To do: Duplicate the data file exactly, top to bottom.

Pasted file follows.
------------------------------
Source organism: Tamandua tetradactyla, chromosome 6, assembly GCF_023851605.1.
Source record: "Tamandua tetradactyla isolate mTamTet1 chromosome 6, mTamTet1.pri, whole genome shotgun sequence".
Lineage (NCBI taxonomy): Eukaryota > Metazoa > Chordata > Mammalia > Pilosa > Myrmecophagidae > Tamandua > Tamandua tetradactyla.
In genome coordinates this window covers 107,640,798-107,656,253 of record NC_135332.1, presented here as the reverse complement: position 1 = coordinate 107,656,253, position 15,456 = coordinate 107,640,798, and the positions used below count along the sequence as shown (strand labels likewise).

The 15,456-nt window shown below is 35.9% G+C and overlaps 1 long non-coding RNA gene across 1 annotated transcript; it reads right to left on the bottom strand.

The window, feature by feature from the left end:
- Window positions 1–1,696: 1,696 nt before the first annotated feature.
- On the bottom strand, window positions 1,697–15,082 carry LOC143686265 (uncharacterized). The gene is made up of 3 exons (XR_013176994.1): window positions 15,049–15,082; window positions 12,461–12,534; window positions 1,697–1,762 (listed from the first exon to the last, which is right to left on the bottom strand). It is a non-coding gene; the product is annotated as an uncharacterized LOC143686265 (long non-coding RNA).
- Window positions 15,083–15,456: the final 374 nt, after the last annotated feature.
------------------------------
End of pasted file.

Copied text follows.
Source organism: Tamandua tetradactyla, chromosome 6, assembly GCF_023851605.1.
Source record: "Tamandua tetradactyla isolate mTamTet1 chromosome 6, mTamTet1.pri, whole genome shotgun sequence".
Lineage (NCBI taxonomy): Eukaryota > Metazoa > Chordata > Mammalia > Pilosa > Myrmecophagidae > Tamandua > Tamandua tetradactyla.
In genome coordinates this window covers 107,640,798-107,656,253 of record NC_135332.1, presented here as the reverse complement: position 1 = coordinate 107,656,253, position 15,456 = coordinate 107,640,798, and the positions used below count along the sequence as shown (strand labels likewise).

The 15,456-nt window shown below is 35.9% G+C and overlaps 1 long non-coding RNA gene across 1 annotated transcript; it reads right to left on the bottom strand.

The window, feature by feature from the left end:
- Window positions 1–1,696: 1,696 nt before the first annotated feature.
- On the bottom strand, window positions 1,697–15,082 carry LOC143686265 (uncharacterized). The gene is made up of 3 exons (XR_013176994.1): window positions 15,049–15,082; window positions 12,461–12,534; window positions 1,697–1,762 (listed from the first exon to the last, which is right to left on the bottom strand). It is a non-coding gene; the product is annotated as an uncharacterized LOC143686265 (long non-coding RNA).
- Window positions 15,083–15,456: the final 374 nt, after the last annotated feature.